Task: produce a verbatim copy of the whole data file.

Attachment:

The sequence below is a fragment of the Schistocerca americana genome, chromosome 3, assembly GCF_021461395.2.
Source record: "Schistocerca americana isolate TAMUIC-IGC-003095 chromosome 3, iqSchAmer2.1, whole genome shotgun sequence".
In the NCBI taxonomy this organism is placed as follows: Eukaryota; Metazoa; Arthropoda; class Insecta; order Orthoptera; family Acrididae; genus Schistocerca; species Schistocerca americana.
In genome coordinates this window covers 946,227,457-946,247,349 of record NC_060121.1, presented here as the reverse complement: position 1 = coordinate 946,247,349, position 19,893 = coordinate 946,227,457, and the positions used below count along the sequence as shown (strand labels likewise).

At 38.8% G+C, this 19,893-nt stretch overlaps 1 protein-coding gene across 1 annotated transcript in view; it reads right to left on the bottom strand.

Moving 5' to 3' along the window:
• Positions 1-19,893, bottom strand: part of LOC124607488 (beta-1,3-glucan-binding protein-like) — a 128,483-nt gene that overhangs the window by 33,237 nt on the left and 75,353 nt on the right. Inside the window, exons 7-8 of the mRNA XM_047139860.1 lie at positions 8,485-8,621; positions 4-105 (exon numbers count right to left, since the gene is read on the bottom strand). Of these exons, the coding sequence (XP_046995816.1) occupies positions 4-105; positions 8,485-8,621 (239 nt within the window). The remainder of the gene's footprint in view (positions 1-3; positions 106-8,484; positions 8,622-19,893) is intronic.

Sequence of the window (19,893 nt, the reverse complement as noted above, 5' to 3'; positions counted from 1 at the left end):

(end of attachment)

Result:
The sequence below is a fragment of the Schistocerca americana genome, chromosome 3, assembly GCF_021461395.2.
Source record: "Schistocerca americana isolate TAMUIC-IGC-003095 chromosome 3, iqSchAmer2.1, whole genome shotgun sequence".
In the NCBI taxonomy this organism is placed as follows: Eukaryota; Metazoa; Arthropoda; class Insecta; order Orthoptera; family Acrididae; genus Schistocerca; species Schistocerca americana.
In genome coordinates this window covers 946,227,457-946,247,349 of record NC_060121.1, presented here as the reverse complement: position 1 = coordinate 946,247,349, position 19,893 = coordinate 946,227,457, and the positions used below count along the sequence as shown (strand labels likewise).

At 38.8% G+C, this 19,893-nt stretch overlaps 1 protein-coding gene across 1 annotated transcript in view; it reads right to left on the bottom strand.

Moving 5' to 3' along the window:
• Positions 1-19,893, bottom strand: part of LOC124607488 (beta-1,3-glucan-binding protein-like) — a 128,483-nt gene that overhangs the window by 33,237 nt on the left and 75,353 nt on the right. Inside the window, exons 7-8 of the mRNA XM_047139860.1 lie at positions 8,485-8,621; positions 4-105 (exon numbers count right to left, since the gene is read on the bottom strand). Of these exons, the coding sequence (XP_046995816.1) occupies positions 4-105; positions 8,485-8,621 (239 nt within the window). The remainder of the gene's footprint in view (positions 1-3; positions 106-8,484; positions 8,622-19,893) is intronic.

Sequence of the window (19,893 nt, the reverse complement as noted above, 5' to 3'; positions counted from 1 at the left end):